Dr Oliver Kullmann
Associate Professor
Computer Science
Telephone: (01792) 513369
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Publications

  1. New methods for 3-SAT decision and worst-case analysis. Theoretical Computer Science 223(1-2), 1-72.
  2. & Solving and Verifying the Boolean Pythagorean Triples Problem via Cube-and-Conquer. In Nadia Creignou and Daniel Le Berre (Ed.), Theory and Applications of Satisfiability Testing – SAT 2016. (pp. 228-245). Springer.
  3. & The Science of Brute Force. Communications of the ACM
  4. & On the van der Waerden numbers. Discrete Applied Mathematics 174, 27-51.
  5. Worst-case Analysis, 3-SAT Decision and Lower Bounds: Approaches for Improved SAT Algorithms. In Dingzhu Du and Jun Gu and Panos M. Pardalos (Ed.), Satisfiability Problem: Theory and Applications (DIMACS Workshop March 11-13, 1996). (pp. 261-313). American Mathematical Society.

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Teaching

  • CS-270 Algorithms

    This module introduces students to the formal concepts of algorithms and data structures and will enable them to understand how the selection of different algorithms and data types affects the performance and efficiency of a program. Particular attention will be paid to the fundamental problems of searching, sorting, and graph traversal.

  • CS-700 Logic and Computation Project

    The research project will provide students with the opportunity of exploring a particular topic in computer science in some considerable depth. The project may involve the development of a software system in which case the student will experience the major phases of the life-cycle of a practical IT-project: Specification, design, implementation, testing, verification and validation. The project will enhance the students' competence in algorithm or system analysis, as well as informal and formal mathematical reasoning. It will give students an intellectual challenge to their abilities to learn new subjects without instruction and to further develop their abilities in literature researching, report writing, verbal presentation, project planning and time management.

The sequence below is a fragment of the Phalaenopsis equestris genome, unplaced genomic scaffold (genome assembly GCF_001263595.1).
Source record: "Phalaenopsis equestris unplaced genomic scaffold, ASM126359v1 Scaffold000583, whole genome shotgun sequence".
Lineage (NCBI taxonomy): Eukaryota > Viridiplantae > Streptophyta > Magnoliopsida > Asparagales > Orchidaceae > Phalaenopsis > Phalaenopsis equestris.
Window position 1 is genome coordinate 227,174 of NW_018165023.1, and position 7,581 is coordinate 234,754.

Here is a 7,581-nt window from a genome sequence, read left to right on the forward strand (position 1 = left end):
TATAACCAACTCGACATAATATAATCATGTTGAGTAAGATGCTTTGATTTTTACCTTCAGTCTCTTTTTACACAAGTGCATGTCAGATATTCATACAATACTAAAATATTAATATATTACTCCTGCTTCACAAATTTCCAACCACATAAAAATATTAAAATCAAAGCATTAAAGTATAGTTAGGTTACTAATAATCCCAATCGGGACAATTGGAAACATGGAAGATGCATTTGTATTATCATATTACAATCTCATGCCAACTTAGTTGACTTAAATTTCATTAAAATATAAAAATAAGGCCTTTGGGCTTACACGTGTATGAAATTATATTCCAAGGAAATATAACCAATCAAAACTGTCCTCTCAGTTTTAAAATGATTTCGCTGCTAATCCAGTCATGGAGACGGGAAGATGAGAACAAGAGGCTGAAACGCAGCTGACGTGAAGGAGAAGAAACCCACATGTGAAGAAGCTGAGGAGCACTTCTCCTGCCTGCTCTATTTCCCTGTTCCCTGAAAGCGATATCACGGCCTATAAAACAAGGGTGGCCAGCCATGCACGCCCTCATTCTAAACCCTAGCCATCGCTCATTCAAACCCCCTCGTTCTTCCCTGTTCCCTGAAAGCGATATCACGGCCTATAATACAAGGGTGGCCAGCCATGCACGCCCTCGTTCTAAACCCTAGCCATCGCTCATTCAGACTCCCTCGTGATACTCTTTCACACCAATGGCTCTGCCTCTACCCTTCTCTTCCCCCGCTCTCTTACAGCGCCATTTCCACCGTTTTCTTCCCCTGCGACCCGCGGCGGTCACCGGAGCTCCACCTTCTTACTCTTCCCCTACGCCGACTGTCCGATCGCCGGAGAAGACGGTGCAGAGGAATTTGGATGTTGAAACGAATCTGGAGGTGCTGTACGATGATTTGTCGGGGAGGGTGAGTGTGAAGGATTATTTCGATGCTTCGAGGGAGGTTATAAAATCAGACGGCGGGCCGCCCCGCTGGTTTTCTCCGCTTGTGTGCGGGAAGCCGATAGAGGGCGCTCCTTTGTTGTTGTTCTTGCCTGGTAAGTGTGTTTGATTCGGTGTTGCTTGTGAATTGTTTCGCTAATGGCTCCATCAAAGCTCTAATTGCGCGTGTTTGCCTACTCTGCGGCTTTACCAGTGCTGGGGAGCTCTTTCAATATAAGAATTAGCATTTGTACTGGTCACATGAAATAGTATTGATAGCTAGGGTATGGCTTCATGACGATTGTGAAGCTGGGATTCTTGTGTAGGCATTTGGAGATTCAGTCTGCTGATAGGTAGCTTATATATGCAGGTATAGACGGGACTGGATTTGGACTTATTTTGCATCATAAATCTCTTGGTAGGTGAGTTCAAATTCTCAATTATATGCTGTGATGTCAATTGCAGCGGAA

• CS-M05 Advanced Topics in logic and computation

    This module provides a broad overview of current research. Students will write reports and give talks on general research topics in theoretical computer science.

  • CSCM41 Programming in Java

    This intensive course provides a solid introduction to the Java programming language and development process.

Supervision

  • The Combinatorics of Minimal Unsatisfiability (current)

    Student name:
    PhD
    Other supervisor: Prof Arnold Beckmann